A lot of us have trouble listening to feedback. Have you ever experienced that when people are telling you the truth and you don’t really want to hear it? And the main reason that you don’t want to hear it is that you haven’t separated out listening to the feedback, and then deciding whether you’re going to do something about it. You see, a lot of times people think when somebody tells you something that you need to start doing it, or need to do it differently. No, it’s a separate decision. Separate the “listening” from the “doing”. But your first job is to listen. What they’re saying, and you say, “Tell me more.” Then separate out whether you’re going to take action or not. Great listeners know how to do that.


It’s really sad when you see that people don’t understand that. I used to not understand but when I did, it’s powerful tool not only in my leadership life but also in all my relationships.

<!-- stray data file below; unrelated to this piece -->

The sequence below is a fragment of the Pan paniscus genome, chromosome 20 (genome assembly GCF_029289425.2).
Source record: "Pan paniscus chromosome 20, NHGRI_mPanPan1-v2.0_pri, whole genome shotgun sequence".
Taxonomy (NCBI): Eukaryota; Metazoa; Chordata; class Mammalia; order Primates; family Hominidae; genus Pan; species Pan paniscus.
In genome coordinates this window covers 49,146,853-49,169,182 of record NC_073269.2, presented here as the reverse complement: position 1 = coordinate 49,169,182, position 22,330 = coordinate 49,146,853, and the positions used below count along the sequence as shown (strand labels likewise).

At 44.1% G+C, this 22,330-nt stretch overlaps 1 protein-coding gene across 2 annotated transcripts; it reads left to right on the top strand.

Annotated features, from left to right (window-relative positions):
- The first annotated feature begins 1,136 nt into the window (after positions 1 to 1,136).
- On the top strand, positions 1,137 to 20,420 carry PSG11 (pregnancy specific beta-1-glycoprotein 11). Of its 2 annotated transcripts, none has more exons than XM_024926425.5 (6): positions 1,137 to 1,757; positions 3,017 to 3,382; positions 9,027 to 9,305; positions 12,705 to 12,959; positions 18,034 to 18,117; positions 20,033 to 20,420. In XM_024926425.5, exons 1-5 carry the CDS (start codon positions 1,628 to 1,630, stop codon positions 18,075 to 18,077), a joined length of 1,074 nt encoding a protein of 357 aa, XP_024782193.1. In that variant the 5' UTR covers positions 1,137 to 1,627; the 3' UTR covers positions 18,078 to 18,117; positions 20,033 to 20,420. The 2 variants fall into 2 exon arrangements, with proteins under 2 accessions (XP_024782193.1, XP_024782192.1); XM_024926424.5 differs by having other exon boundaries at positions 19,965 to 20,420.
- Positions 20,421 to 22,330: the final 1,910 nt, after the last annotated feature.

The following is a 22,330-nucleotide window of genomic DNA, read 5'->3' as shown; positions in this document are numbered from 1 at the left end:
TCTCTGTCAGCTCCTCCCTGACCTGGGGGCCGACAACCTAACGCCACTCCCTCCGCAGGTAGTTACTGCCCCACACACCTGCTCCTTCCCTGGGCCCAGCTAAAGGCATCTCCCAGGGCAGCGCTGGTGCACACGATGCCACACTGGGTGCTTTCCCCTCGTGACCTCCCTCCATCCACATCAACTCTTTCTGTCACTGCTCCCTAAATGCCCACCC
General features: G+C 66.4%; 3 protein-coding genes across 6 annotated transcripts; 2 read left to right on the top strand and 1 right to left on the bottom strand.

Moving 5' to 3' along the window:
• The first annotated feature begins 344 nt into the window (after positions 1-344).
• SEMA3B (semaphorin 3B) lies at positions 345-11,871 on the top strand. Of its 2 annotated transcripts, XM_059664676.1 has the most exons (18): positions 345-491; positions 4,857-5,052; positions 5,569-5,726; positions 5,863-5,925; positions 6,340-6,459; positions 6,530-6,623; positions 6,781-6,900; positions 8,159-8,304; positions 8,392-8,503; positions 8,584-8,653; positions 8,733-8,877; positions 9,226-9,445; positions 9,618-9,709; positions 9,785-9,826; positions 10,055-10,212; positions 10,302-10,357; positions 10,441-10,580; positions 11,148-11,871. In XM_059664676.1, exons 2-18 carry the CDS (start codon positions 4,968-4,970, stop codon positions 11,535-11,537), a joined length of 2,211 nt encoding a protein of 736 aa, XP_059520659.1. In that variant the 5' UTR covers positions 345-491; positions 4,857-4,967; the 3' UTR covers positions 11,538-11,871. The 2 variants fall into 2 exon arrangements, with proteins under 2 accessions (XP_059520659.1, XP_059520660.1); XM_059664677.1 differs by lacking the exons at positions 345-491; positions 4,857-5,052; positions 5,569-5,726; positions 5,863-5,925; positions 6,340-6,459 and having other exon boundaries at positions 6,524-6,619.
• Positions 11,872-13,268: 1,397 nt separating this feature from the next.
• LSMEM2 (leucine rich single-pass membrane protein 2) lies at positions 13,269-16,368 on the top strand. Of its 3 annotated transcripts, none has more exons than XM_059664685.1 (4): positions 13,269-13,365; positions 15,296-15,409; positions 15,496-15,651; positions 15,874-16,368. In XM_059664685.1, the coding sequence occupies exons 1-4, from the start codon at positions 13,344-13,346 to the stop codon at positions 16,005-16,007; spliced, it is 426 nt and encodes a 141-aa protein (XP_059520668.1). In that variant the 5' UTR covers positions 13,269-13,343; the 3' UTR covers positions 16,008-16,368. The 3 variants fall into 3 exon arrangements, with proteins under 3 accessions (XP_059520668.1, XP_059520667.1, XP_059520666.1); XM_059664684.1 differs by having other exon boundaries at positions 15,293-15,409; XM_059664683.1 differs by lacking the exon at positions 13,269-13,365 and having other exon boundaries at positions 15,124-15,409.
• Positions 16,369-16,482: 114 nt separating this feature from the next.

A few years back after the Christmas holiday, I was going around the mall with my 7 year-old-daughter, Ysobel. We stopped past a sporting goods store. And the she stopped at a beautiful red bike in front of her and said, “Daddy, I like a bicycle like that!” Internally, I went absolutely berserk. In my mind, I thought, “I can’t believe you want a new bike. I just got you a new bike for Christmas and it’s not even 4 months and you already want another… of course I would never get you one!” I can almost imagine myself slamming my kid’s head into the cement. But I remember that I teach and train others about the principle of separating the act of listening from the actual act of doing what was suggested. So I pulled myself together. Knowing that I’m not really going to take any action about her statement. So instead, I just said, “Hey sweetie, what do you like about that bicycle?” She simply pointed out the streamers coming out of the handles. And that gave me some wonderful idea for her birthday, which was in April.That was a real cheap gift. She continued, “I like that soft seat better than the narrow one I have.” I was getting good suggestions from her for her birthday present and I said to her, “Sweetie, why do you think I can’t get you that new bike?” You see, she’s seven but she’s no idiot, so she replied, ”Because I just got a new one.” I could have slammed my daughter in face if I merely reacted initially. But I chose to listen and give an appropriate, win-win response. So we ended up with a simple resolution of changing the seat and buying a few colorful streamers for her four-month-old bicycle, which eventually became my 8th birthday gift to her.